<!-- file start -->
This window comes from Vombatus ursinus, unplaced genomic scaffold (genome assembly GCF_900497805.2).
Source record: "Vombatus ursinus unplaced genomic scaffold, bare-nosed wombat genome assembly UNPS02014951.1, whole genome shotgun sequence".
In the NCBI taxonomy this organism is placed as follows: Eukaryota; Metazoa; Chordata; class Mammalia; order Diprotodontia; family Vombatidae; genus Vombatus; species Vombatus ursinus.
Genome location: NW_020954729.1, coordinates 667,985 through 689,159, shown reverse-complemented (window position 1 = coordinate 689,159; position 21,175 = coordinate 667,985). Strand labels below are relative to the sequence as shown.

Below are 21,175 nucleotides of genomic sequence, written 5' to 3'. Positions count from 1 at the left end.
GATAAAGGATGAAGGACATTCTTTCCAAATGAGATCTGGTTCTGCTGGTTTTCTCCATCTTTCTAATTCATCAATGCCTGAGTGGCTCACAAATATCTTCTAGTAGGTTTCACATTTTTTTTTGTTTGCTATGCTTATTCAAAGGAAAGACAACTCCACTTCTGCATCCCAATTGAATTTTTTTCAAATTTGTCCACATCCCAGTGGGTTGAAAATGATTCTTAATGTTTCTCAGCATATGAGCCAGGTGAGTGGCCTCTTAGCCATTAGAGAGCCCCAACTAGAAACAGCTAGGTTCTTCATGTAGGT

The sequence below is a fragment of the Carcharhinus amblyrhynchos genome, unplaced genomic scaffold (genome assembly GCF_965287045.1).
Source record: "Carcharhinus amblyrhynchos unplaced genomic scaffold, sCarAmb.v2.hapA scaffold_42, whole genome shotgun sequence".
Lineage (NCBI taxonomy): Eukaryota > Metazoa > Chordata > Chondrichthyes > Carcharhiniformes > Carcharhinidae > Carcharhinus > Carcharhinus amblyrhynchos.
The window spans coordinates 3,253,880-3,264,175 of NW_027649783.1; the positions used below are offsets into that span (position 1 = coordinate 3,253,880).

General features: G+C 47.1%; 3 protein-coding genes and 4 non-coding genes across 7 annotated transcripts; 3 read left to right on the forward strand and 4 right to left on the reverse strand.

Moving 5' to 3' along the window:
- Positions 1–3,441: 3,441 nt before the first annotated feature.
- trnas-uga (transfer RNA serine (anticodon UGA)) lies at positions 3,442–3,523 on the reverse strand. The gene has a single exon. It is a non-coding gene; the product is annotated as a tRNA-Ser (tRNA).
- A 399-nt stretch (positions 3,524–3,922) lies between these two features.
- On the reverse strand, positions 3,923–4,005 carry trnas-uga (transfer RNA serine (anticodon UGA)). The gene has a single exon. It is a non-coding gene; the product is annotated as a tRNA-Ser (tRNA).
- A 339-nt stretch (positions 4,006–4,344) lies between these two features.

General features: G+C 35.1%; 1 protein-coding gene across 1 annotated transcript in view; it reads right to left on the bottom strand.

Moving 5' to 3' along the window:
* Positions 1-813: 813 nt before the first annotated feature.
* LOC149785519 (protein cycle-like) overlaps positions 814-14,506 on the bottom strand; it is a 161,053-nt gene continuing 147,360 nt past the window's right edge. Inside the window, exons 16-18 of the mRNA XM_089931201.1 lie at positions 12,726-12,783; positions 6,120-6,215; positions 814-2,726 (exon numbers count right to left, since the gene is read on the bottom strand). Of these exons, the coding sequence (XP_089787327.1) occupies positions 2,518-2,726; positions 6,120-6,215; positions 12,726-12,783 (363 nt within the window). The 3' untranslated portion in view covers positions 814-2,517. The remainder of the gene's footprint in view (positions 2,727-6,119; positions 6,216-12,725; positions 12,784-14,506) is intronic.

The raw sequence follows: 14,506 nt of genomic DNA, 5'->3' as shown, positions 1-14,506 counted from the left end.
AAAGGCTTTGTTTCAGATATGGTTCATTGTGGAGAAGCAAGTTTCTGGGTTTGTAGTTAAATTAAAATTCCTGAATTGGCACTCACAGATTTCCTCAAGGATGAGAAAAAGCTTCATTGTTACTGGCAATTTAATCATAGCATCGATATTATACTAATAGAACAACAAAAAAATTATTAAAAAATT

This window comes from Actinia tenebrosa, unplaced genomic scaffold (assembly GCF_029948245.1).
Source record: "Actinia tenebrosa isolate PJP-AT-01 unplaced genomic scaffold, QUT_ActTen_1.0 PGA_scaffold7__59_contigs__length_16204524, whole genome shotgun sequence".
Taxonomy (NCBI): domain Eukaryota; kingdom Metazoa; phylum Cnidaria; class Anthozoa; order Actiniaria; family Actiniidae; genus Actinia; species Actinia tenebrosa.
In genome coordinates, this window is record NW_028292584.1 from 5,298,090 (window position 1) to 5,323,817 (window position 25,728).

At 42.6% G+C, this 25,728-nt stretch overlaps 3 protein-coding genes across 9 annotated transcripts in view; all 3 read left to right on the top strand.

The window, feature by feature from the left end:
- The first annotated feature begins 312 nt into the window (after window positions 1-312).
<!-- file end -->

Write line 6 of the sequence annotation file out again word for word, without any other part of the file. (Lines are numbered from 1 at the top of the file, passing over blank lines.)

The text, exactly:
GATAAAGGATGAAGGACATTCTTTCCAAATGAGATCTGGTTCTGCTGGTTTTCTCCATCTTTCTAATTCATCAATGCCTGAGTGGCTCACAAATATCTTCTAGTAGGTTTCACATTTTTTTTTGTTTGCTATGCTTATTCAAAGGAAAGACAACTCCACTTCTGCATCCCAATTGAATTTTTTTCAAATTTGTCCACATCCCAGTGGGTTGAAAATGATTCTTAATGTTTCTCAGCATATGAGCCAGGTGAGTGGCCTCTTAGCCATTAGAGAGCCCCAACTAGAAACAGCTAGGTTCTTCATGTAGGT